I'm in total agreement with you on this, Professor (I usually agree with everything you write, so I don't know if that counts).

There are some other sources with superb investigative reporting, and some are surprising. There's The Nation, old and durable, hard-hitting and true; and the occasional block-buster articles in The New Yorker, very old indeed, for good reason, and great reading overall.

I'd include Vanity Fair - not just for women, you know - which often has extremely readable articles that get behind the news to the people and issues that are or should be newsworthy. And there's even Rolling Stone, which generally has two hard-hitting political articles every issue, hard-hitting and well-written. I suspect these two publications got into publishing smart investigative political articles with the advent of crazy right-wing nutcases in our political arena.

As for The New York Times and the Washington Post, whoever writes their headlines is an idiot, going for tabloid gotcha appeal. Their articles, with "leftists" being anyone who wants decent pay and working conditions, readily available health and all that stuff that actually helps people, and "moderates", which to them means either conservative Democrats or the very few Republicans who have a soul and an inkling of caring about anyone other than themselves. And of course the non-factual right-wing columnists. Into the dustbin with those two rags!

I just donated to The Guardian yesterday, with my hundred bucks going in a very small way to help keep them solvent and reporting. What a good feeling! And I mustn't forget the daily Florida Phoenix, what journalism ought to be, which is part of nonprofit The States Newsroom, which has issues for many states - perhaps yours is included, so look them up; you won't be sorry you did. I start my day with the Phoenix.

There may be others out there, but these will get you past the BS of mass media. Thank goodness for that!

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Ha, this is an old post, so maybe it's safe to comment. Perhaps I'll just be talking to myself here, I hope, lol.

Forgive my trying to describe my situation: I didn't study English in college. Barely, in high school. But I earned a perfect score on the GRE writing exam, finished a Berkeley professional editing course with an A grade, was called a "brilliant writer" by a best-selling author. . .

No bragging rights, though, because I've never figured out how to put whatever odd literary ability I may have to sufficiently meaningful use.

I'm not a perfect copy editor. I do developmental editing. I'm best at ghostwriting, sounding like other people. I guess I hear the nuances that make them unique and reveal their meaning.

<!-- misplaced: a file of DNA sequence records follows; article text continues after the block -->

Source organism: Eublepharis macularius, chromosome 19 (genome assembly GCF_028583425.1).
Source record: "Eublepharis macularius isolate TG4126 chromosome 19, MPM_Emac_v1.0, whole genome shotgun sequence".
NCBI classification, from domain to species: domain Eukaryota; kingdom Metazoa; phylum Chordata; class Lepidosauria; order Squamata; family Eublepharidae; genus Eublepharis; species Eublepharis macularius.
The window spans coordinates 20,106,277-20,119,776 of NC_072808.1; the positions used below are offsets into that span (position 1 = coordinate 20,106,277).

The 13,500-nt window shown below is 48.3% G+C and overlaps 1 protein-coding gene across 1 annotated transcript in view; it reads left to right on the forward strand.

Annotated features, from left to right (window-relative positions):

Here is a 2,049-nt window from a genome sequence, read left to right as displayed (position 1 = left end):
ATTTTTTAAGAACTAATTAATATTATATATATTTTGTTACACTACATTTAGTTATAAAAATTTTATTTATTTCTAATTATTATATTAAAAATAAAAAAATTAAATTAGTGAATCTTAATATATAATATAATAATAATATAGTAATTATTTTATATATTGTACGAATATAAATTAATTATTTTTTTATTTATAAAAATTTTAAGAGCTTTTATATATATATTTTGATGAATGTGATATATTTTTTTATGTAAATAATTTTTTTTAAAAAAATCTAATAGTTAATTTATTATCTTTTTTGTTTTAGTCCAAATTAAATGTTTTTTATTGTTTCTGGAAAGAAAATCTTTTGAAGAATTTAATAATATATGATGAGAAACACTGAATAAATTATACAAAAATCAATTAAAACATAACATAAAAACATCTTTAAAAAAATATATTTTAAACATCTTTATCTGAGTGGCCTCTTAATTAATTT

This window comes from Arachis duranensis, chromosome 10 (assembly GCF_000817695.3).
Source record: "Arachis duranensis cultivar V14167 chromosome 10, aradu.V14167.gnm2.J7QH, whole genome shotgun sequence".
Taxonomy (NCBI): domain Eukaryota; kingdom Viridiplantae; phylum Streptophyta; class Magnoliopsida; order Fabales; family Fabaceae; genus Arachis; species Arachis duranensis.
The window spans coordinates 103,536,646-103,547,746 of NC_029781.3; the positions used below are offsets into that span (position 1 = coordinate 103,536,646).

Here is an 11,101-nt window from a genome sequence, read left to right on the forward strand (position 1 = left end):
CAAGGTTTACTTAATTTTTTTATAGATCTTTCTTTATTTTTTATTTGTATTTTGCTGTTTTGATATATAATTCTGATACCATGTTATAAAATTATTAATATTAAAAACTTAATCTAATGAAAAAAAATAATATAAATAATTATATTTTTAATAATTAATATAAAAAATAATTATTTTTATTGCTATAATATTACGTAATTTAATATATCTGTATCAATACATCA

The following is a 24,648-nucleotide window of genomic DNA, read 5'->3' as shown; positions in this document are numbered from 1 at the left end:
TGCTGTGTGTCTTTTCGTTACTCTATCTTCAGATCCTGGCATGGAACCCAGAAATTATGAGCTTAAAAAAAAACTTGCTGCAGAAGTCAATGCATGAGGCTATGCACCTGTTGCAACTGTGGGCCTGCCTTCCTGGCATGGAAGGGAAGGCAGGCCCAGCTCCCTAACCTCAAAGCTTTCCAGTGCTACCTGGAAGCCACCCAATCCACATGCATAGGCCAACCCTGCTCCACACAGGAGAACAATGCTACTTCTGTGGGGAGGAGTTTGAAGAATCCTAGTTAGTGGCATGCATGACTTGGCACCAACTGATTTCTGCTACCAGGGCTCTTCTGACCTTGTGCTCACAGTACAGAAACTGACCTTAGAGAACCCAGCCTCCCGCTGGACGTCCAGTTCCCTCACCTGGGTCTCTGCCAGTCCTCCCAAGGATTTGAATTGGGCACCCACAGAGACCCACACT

For example: once upon a time, I was granted an audience with a sought-after, fashionable, investment advisor, a darling of those in the Connecticut know. After five minutes of listening to him, I literally ran screaming into the night. My friends were appalled. I was "ungrateful." I was "nuts."

Within the year, the man was wearing stripes in a Federal "pen" a la Bernie Madoff.

I try to explain myself here to say: Often, now, I can't read or listen to the news outlets that I used to, within reason, trust. I can't listen to most politicians.

I don't frighten easily. For 36 years, I worked as an international airline pilot, flying jumbo jets across the Pole and around the globe. Engine fire, all in a day's work. But listening to a newscaster now, I'm afraid. I'm afraid that we, the U.S., may have fatally lost our way, with the media helping to degrade our compass.

But I subscribed here. It sounds right. Not loud enough, though. Not enough people reading and listening; not unless your subscribers include at least everyone who voted for Trump.

I wish I knew how to do something--explain to a few million people how to hear propaganda as propaganda. But, to my horror, I don't know even how to rescue my two closest, formerly sane friends from having lost their minds.

Again, apologies. But

I do want to say: I, too, agree with what you write here about media. You've got a platform, an audience; that's priceless. Please write louder, so that more people hear.

Thank you for sharing the wisdom and for persisting.

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Once upon a time, in television's formative years, there was a component called News, where we shared what was mostly a common set of facts, shared by newscasters like Walter Cronkite, Chet Huntley, David Brinkley and others, over a very limited number of networks.

Enter the mass expansion of networks, media types, corporate mergers touching all the points that touch every aspect of our daily lives, including corporate lobbyists and Citizens United, and news is gone replaced by 'entertainment', a common set of facts is gone (or very difficult to piece together), replaced by alternative facts. It's a mess, and another place where following the money gives some worthwhile perspective every once in awhile.


Do we stand a chance??

Robert, you and your efforts are SO appreciated. Thank you!